Is eating bread bad for your health?
Consumption of white product linked to kidney cancer, obesity
IS eating bread good for your health? In recent times there has been claims and counter claims on the health effects of bread and other wheat products.
However, an Italian study published in the International Journal of Cancer has found that eating large quantities of white bread increases the risk of developing kidney cancer.
Scientists from the Institute of Pharmacological Research in Milan, Italy, studied more than 2,300 Italians to determine the link between eating white bread and developing cancer. Nearly 770 of the participants had the disease already, while more than 1,530 did not.
The researchers gave the participants detailed questionnaires about their dietary habits over the previous two years, and found that those who reported eating the most white bread ran the highest risk of developing renal cell carcinoma.
The participants who ate 35 slices of white bread per week — five slices per day — were nearly twice as likely to develop the cancer compared to those who ate 11 slices a week. Those who ate high quantities of poultry, meat and vegetables ran a low risk of kidney cancer.
Meanwhile, the National Agency for Food Drug Administration and Control (NAFDAC) warns that eating bread produced with potassium bromate is dangerous to health. Potassium bromate has been used for baking since 1914. The problem is that bromides are endocrine disruptors that block the thyroid from absorbing its primary nutrient, iodine.
After some Japanese studies showed bromides to be highly carcinogenic in lab rats, many nations banned bromides in bread. Also, a study in Spain determined a direct link between consumption of white bread two or more time a day and obesity.
Head researcher Miguel Martinez-Gonzalez, a professor at the University of Navarra in Spain, and his colleagues followed 200 Spanish college graduates for five years.
Many ate whole-wheat breads and some mixed both white breads and whole-wheat breads. Most of them showed no major tendency toward obesity.
But those who ate only white bread two or three times a day showed a 40 percent increase in obesity. Megan Ware RDN LD in a study published in Medical News Today wrote: “Present-day packaged and pre-sliced white bread is made of highly processed simple carbohydrate, which is digested quickly without providing many nutrients or benefits to the body. “Bread is made mostly of carbohydrate.
Despite their bad reputation in the dieting world, carbohydrates are our bodies preferred source of fuel. “The healthiest sources of carbohydrate – fruits, vegetables, beans and minimally processed grains – also provide vitamins, minerals, fiber and phytochemicals.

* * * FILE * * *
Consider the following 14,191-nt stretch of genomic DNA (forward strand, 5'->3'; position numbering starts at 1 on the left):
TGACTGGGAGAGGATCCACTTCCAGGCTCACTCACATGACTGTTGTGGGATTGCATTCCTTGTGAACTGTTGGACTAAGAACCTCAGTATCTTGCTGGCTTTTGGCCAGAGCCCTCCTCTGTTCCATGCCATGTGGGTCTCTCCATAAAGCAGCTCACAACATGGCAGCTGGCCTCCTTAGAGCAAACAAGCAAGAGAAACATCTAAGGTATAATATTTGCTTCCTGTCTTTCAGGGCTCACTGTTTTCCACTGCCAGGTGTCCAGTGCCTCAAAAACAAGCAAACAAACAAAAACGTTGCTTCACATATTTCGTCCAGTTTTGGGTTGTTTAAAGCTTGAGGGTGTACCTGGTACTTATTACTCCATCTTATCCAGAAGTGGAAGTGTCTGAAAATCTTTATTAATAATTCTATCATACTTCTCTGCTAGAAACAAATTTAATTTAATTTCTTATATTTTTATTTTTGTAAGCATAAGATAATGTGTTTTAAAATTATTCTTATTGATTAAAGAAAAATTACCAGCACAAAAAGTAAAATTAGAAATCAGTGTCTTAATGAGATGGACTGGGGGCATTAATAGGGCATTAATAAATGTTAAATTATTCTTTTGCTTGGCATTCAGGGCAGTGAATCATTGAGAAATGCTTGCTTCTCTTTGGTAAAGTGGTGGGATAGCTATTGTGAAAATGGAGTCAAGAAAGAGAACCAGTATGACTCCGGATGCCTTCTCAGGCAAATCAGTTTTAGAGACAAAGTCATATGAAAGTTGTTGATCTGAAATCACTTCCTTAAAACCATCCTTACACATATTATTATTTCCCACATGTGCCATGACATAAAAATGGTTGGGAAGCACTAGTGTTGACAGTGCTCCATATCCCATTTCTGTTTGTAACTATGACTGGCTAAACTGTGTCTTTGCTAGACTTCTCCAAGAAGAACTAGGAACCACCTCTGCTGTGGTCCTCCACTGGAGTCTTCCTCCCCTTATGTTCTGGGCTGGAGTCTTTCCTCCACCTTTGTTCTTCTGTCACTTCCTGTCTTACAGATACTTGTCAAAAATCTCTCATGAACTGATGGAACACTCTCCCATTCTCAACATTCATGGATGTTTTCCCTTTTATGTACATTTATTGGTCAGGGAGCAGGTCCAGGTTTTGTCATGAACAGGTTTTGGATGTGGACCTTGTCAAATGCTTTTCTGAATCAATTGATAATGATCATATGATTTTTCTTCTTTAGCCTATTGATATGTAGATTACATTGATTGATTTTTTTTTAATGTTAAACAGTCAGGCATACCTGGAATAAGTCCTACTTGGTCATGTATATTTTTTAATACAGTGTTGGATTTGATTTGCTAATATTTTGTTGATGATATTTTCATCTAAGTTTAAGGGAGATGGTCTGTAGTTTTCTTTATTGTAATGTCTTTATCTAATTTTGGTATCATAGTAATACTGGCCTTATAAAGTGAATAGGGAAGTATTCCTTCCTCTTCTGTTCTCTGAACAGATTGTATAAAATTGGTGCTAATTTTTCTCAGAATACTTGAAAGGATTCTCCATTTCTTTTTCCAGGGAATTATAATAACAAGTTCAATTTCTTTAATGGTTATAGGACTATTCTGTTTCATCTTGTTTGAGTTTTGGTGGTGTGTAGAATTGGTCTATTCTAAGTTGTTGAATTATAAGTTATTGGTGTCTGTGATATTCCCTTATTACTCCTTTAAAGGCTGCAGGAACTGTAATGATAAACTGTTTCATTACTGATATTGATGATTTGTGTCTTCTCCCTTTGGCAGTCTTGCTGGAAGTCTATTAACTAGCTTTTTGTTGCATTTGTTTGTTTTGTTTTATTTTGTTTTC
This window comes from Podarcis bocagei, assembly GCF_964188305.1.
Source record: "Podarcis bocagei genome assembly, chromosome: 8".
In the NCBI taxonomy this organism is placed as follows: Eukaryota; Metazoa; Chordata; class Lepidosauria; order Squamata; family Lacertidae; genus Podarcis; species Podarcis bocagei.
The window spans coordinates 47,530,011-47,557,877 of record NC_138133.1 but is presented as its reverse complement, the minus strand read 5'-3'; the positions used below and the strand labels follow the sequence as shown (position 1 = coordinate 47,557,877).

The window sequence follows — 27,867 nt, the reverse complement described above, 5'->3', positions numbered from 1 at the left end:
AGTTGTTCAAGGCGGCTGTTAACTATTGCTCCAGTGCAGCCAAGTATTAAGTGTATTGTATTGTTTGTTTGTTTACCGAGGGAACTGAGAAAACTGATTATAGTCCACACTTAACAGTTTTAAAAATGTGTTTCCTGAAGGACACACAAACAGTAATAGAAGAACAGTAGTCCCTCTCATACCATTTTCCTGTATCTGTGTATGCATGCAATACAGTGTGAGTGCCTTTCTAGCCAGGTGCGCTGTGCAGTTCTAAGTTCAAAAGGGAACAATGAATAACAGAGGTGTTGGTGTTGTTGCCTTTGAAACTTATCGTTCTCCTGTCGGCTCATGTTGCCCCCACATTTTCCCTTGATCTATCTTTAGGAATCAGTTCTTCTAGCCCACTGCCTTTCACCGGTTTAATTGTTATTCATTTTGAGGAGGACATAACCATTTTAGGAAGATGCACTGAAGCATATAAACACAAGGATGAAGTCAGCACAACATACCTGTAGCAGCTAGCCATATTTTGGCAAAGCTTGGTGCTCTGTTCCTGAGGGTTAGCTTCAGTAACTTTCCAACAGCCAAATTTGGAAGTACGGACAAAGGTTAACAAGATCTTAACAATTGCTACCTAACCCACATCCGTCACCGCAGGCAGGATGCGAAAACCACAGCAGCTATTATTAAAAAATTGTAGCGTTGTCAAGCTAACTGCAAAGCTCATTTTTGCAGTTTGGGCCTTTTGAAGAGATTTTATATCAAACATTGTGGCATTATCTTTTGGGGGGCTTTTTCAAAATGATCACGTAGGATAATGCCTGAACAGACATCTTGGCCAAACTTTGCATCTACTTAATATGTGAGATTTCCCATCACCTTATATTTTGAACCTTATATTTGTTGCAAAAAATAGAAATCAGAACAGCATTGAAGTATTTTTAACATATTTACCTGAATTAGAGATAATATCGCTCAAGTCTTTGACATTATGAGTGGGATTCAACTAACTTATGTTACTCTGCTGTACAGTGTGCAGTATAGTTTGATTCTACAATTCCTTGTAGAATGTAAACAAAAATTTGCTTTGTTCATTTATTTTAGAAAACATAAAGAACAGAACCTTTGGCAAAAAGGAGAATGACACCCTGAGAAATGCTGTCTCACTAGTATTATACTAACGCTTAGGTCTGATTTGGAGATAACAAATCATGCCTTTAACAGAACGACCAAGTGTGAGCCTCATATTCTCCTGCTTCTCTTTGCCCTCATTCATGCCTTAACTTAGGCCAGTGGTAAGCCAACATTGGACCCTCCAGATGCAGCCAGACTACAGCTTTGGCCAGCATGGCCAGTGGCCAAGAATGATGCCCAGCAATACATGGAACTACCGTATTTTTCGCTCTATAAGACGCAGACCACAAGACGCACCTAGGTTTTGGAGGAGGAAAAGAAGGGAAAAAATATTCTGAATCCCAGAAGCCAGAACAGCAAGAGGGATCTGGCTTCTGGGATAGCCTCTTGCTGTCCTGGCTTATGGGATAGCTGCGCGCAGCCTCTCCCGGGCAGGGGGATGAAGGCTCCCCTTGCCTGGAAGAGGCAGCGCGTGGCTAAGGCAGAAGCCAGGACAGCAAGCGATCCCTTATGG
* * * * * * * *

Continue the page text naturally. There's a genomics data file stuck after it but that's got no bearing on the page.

“‘Simple’ carbohydrates (also known as refined carbohydrates) spike the blood sugar soon after eating and have no nutrient or fiber buffer to help keep us full or satiated. A high intake of simple carbohydrates can lead to weight gain and a higher risk for diabetes, heart disease and other lifestyle-related chronic conditions.
“Almost a century ago, sliced white bread became a huge success, a popular household staple, and a cultural phenomenon. It was actually a sign of wealth if you could afford processed bread.
“The grain is processed to remove the bran and the germ portions in white bread. Whatever its shape or size, white bread is always made with refined flour.
“To make white bread or white flour, the grain must be processed to remove the bran and the germ portions, leaving only the endosperm.” “In this process, the product gains a finer, lighter texture, and shelf life is extended, but in turn you lose most or all of the fiber, vitamins and minerals. The remaining endosperm provides quick-digesting carbohydrate but little else.
“When certain widespread nutrient deficiencies became evident, “enriched” flours were born. Manufacturers fortified the processed white flour with some of the missing nutrients using supplements like folate and other B-vitamins.
“However, supplemental vitamins are not as good as the real thing. Our bodies cannot absorb or utilize nutrients as well as when they come from the real, unprocessed source. “When choosing store-bought bread, look for the word “whole” as the first word in the ingredient list. This ensures that all three parts of the grain are contained in the product.”
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